Doctor of Leadership in Global Perspectives: Crafting Ministry in an Interconnected World

“The 4th Branch of Government”

Written by: on November 9, 2012

Within the last 24 hours, several dozen teenagers have expressed to me their feelings about the recent presidential election. While some came across angry and disappointed, others were excited and hopeful, and still others could care less either way. Maybe one of the most striking similarities in each group was that the majority of the students did not use a hint of foundational evidence – records, job experience, or their own personal values – to choose their candidate. What paraded out of their mouths was that their candidate had great facial features, seemed to have soul, had a big family, the candidate’s wife did or did not have an attractive hair style, and another said, “I just compared the YouTube and commercial snippets about each candidate and went with the lessor of the two evils”.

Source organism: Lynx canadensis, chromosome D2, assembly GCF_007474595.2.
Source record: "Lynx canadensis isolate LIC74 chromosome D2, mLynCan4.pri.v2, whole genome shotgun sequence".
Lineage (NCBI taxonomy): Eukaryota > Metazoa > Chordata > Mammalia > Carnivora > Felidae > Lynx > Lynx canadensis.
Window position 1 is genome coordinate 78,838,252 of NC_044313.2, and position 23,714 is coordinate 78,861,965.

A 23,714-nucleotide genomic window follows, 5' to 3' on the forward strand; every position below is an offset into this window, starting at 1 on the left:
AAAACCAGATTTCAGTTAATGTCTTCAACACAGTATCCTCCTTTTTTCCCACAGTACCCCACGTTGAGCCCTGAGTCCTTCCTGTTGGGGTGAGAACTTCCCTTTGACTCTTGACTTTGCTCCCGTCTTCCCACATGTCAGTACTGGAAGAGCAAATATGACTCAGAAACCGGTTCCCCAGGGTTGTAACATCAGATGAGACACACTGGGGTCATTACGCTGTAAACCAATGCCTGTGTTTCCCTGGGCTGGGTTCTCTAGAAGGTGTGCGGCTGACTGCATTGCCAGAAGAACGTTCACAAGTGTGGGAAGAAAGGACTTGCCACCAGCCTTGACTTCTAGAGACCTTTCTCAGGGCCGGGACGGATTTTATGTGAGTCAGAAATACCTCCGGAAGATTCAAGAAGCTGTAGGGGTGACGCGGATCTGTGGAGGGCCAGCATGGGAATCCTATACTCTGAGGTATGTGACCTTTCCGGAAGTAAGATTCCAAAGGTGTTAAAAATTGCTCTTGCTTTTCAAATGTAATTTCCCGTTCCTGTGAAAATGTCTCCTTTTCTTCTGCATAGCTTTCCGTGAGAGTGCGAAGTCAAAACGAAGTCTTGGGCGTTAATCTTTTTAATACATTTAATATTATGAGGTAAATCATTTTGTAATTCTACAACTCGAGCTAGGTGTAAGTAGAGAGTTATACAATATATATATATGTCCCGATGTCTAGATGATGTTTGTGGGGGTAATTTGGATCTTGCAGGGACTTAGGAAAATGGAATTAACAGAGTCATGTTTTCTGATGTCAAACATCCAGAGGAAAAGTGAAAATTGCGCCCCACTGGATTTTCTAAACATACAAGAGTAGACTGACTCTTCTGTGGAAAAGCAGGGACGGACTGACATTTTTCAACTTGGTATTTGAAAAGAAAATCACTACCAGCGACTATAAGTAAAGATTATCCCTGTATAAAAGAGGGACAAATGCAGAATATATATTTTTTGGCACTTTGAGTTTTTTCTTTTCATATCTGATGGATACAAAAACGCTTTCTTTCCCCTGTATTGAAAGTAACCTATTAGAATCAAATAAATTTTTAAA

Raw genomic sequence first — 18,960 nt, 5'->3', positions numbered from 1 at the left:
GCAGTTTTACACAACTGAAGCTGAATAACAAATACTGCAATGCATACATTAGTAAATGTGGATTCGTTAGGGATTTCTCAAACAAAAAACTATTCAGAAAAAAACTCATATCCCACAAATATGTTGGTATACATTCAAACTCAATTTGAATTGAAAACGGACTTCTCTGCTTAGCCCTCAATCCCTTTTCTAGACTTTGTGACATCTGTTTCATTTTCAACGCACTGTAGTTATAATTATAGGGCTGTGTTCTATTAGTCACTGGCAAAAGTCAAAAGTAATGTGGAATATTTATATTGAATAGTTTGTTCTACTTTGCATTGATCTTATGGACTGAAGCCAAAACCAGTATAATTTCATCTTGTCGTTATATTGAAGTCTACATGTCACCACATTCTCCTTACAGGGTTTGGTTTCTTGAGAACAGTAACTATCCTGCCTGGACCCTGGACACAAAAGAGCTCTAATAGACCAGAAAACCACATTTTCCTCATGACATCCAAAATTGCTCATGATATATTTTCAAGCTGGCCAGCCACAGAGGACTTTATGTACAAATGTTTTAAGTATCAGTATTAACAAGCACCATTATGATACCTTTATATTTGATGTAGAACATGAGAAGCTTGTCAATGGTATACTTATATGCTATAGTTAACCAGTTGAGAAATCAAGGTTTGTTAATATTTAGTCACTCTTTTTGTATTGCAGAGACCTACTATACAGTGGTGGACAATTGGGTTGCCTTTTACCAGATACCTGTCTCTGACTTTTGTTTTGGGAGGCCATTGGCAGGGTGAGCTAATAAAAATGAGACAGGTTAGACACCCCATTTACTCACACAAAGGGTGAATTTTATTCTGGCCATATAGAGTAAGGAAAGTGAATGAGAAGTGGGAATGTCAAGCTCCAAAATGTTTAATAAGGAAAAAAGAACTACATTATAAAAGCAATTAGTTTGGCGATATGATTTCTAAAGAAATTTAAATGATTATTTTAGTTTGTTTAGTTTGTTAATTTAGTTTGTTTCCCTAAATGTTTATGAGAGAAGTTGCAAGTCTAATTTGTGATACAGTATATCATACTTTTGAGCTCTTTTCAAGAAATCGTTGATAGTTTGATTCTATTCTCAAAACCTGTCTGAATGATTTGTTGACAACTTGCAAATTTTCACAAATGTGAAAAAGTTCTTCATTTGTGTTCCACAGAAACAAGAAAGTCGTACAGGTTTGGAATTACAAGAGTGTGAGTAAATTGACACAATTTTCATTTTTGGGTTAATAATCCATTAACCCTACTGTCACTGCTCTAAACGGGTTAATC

Propaganda through social media is prevalent in our day. True and false messages are hurled through media outlets in seconds, influencing the uninformed, semi-educating the lazy learner, and retooling how postmodernity deals with fact and fiction. While listening to one of the better-informed students, the thought was submitted that the media has become the 4th branch of government in the United States.

Last week I had the awesome privilege of sitting twice under the voice of one of my new heroes, Dr. Leonard Sweet. While our text, A Social History of the Media, speaks from Gutenberg to the Internet, Dr. Sweet believes that culture has moved from Gutenberg to a primary emphasis on images. According to our society, looks play a huge role in our decision making, a behavior echoed in my students’ comments.

While the presidential election may be over, the images of political ads will not be soon forgotten. It is imperative that we work on reigning in the 4th branch of government on a global scale. Though we need the media and acknowledge its role in our daily lives, shouldn’t it be held accountable for its behavior and impact on society in regards to credibility?

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